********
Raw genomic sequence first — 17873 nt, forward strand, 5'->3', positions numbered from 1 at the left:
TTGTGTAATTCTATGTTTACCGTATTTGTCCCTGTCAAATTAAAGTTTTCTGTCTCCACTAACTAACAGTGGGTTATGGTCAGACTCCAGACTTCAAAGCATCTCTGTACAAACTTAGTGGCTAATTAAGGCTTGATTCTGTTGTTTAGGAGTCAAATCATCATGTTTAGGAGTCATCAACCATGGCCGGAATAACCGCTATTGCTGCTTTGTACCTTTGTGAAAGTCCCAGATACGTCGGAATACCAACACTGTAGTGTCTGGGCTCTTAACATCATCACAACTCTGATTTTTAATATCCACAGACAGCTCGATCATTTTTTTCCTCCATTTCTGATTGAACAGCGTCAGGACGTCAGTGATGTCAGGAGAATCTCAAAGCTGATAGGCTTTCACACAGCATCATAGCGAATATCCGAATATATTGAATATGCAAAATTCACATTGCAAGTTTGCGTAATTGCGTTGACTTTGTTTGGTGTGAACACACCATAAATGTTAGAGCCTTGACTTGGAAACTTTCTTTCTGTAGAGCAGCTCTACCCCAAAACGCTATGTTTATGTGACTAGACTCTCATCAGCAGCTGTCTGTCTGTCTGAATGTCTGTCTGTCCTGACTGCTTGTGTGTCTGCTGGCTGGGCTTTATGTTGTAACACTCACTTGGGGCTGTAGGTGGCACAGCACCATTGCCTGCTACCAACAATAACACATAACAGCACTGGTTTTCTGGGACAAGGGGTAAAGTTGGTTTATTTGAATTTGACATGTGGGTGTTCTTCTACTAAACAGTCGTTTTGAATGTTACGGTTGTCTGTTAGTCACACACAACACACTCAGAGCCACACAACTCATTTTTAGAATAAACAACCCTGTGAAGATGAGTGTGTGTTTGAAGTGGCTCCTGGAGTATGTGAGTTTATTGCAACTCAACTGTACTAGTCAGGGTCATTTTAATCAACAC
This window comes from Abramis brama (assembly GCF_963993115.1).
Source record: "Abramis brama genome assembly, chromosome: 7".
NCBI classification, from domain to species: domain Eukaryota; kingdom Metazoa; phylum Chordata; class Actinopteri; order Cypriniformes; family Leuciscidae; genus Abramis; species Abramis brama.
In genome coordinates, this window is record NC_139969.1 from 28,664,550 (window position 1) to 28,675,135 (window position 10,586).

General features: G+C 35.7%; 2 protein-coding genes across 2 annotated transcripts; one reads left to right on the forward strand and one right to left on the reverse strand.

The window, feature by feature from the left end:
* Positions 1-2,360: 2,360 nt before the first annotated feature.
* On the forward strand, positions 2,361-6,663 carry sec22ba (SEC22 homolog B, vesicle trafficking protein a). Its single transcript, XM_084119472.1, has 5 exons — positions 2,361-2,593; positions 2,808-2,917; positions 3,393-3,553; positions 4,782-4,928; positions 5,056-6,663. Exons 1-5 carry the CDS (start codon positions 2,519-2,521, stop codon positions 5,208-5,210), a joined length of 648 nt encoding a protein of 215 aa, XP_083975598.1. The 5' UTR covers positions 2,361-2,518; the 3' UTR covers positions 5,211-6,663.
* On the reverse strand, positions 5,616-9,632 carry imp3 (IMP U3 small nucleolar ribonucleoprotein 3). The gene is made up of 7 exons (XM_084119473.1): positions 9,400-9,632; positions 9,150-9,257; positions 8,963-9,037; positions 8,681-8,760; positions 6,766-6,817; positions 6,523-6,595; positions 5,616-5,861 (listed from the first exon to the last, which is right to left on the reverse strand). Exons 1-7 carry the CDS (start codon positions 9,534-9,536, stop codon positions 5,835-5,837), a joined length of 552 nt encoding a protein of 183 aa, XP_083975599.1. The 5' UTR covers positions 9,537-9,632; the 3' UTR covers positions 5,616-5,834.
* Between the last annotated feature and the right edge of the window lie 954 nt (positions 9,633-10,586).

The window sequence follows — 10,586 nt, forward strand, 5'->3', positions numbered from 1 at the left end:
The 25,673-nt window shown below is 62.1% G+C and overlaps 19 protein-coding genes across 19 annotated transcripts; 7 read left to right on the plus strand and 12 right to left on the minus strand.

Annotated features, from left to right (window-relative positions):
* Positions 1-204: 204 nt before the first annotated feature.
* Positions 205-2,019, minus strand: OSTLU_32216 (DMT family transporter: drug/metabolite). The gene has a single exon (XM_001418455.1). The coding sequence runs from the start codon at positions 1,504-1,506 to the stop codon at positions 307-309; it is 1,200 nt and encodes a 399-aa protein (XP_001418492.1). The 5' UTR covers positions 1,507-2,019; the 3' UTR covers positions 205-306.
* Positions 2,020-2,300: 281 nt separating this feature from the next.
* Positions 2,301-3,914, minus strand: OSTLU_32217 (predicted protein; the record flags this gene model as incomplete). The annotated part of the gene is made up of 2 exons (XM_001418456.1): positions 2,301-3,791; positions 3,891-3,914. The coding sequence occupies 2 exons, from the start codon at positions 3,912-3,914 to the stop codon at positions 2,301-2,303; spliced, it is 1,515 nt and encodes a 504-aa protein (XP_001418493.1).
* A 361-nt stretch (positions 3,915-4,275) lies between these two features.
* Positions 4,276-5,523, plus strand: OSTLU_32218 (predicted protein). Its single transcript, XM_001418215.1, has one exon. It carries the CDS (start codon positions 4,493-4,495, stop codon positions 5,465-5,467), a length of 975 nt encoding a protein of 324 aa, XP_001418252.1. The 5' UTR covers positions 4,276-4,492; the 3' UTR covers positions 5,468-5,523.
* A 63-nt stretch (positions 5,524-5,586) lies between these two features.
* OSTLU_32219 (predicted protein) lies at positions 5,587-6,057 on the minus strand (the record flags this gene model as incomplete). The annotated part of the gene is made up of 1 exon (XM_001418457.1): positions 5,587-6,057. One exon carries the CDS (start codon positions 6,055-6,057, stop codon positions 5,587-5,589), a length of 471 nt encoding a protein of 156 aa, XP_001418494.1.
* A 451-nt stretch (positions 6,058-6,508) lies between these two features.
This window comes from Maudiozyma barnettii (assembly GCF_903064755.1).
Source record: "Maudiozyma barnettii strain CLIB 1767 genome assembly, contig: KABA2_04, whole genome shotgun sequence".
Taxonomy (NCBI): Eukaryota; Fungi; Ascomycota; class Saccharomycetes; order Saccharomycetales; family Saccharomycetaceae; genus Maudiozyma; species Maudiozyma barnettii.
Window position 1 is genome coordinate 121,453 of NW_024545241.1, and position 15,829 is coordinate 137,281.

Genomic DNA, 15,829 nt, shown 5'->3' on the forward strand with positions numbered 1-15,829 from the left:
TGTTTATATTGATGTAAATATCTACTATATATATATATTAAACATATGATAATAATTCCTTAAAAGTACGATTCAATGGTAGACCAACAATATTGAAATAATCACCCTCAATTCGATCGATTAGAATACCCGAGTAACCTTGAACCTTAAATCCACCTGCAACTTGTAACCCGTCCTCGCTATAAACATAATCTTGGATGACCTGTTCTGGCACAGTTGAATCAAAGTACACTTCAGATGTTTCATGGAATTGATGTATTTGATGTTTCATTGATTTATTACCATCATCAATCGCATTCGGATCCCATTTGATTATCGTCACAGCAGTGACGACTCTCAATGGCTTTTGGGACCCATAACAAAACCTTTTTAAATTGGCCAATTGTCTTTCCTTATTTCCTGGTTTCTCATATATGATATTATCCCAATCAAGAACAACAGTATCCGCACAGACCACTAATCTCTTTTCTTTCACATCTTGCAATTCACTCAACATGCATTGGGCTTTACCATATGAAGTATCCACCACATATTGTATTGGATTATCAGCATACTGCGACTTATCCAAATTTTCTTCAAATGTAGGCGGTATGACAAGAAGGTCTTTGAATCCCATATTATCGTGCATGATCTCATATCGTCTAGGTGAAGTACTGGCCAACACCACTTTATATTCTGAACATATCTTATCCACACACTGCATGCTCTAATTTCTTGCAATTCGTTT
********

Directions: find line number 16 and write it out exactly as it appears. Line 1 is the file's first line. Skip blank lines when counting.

* Positions 1-204: 204 nt before the first annotated feature.